Michael Dell's move to take private the company he founded has received a cautious thumbs up from industry analysts.
Dell was once valued at more than $100 billion, but its founder is now trying to take it off the stock market for $24.4 billion. That is still a 25 percent premium on what the shares were trading at before 'rumours' of the de-listing plan first emerged.
Michael Dell is putting his 15.7 percent holding into the new company and has secured backing from private equity firm Silver Lake alongside a $2bn loan from Microsoft.
Forrester analyst Dave Johnson said the move would have little immediate impact on Dell's enterprise customers:
"There will be changes, no question, but customer facing roles usually get shored up during transitions like this to help ease the risk and keep relationships intact. Also, we don't expect Dell to jettison the PC business.
"It's easy to draw comparisons to IBM and Lenovo, and one could argue that the case for running an OEM hardware business out of the US is sketchy, but IBM had many other very strong businesses to fall back on.
"PCs still make up a significant piece of the pie for Dell and they'll need the cash-flow to double-down on the areas where they can drive new value and differentiation."
Veteran UK analyst Richard Holway also homed in on the PC business. "Dell was a poster child of the PC age," he commented. "It/he did a great job... but those 'on-premise' days are over. To its credit, Dell has taken steps to 'reinvent' itself with services and software. But Dell is still c70% dependent on PC sales.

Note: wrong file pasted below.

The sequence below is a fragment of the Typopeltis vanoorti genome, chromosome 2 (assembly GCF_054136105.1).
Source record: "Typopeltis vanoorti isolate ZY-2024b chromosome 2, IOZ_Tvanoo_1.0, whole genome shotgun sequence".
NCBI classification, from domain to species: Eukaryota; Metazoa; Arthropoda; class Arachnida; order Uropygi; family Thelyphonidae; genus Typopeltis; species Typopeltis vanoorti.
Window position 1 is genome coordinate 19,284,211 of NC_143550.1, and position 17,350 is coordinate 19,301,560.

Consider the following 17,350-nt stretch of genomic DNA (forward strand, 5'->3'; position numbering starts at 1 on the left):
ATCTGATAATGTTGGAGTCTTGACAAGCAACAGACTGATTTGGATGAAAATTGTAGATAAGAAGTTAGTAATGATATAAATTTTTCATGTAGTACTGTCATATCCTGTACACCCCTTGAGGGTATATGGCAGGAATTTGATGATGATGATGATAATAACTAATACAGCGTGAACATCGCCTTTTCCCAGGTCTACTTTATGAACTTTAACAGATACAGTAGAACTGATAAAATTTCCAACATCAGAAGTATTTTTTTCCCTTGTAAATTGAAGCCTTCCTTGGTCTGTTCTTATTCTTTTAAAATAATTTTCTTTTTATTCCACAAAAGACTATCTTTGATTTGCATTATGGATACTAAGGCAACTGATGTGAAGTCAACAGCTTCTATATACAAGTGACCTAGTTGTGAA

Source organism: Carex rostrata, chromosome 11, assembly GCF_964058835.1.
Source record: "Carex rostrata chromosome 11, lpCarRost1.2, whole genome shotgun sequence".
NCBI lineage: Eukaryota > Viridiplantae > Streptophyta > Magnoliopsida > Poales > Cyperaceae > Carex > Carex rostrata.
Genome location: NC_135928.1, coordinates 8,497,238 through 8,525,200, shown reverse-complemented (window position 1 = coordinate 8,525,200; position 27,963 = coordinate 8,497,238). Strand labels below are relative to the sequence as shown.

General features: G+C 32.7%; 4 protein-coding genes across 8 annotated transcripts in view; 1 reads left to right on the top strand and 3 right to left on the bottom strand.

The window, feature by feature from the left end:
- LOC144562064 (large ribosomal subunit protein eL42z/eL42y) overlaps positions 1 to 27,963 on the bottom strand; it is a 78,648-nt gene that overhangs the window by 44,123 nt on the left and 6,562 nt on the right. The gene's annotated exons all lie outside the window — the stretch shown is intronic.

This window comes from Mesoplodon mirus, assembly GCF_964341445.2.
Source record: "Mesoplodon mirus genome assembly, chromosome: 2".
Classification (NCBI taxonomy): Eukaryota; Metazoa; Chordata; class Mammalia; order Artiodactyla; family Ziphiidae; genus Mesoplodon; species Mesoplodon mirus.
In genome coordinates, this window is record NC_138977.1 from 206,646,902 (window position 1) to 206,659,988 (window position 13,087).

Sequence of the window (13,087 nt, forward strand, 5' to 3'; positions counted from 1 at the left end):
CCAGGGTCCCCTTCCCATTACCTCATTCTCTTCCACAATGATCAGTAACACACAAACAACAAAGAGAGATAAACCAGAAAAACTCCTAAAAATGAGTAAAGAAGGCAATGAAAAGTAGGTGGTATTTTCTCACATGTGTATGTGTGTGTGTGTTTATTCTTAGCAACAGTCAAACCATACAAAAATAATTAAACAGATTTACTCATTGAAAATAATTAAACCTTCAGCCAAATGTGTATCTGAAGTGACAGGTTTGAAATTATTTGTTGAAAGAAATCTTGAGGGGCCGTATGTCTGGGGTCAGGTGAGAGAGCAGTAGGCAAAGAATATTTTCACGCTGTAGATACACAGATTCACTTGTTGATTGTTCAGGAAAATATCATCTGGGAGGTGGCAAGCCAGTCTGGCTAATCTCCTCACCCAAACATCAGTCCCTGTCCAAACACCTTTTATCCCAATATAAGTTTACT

"Restructuring in the constant gaze of quarterly reporting is pretty tough. Indeed, making the 'this will hurt profits for 2+ year'-type of move is almost impossible as a public company. I say 'almost' because there are some - IBM is the best example - that have pulled off such transformation. But even they took 10+ years and had a rather deeper/wider base even than Dell."
Holway noted that whatever Dell does now - whether it decides to sell, kill off or even maintain the PC business, it will be easier to do as a private company. He also questioned claims that private equity investors may be as hard to please as the stock markets.
"Silver Lake has perhaps the best record of any of 'pulling this kind of thing off - and making themselves and their backers/partners a mint in the process. But this is a big bet even for them," he noted.
Carter Lusher, Chief IT analyst at Ovum, agreed that the move made strategic sense, but warned that the move implied Dell was planning "radical changes" to its strategy and product roadmap.
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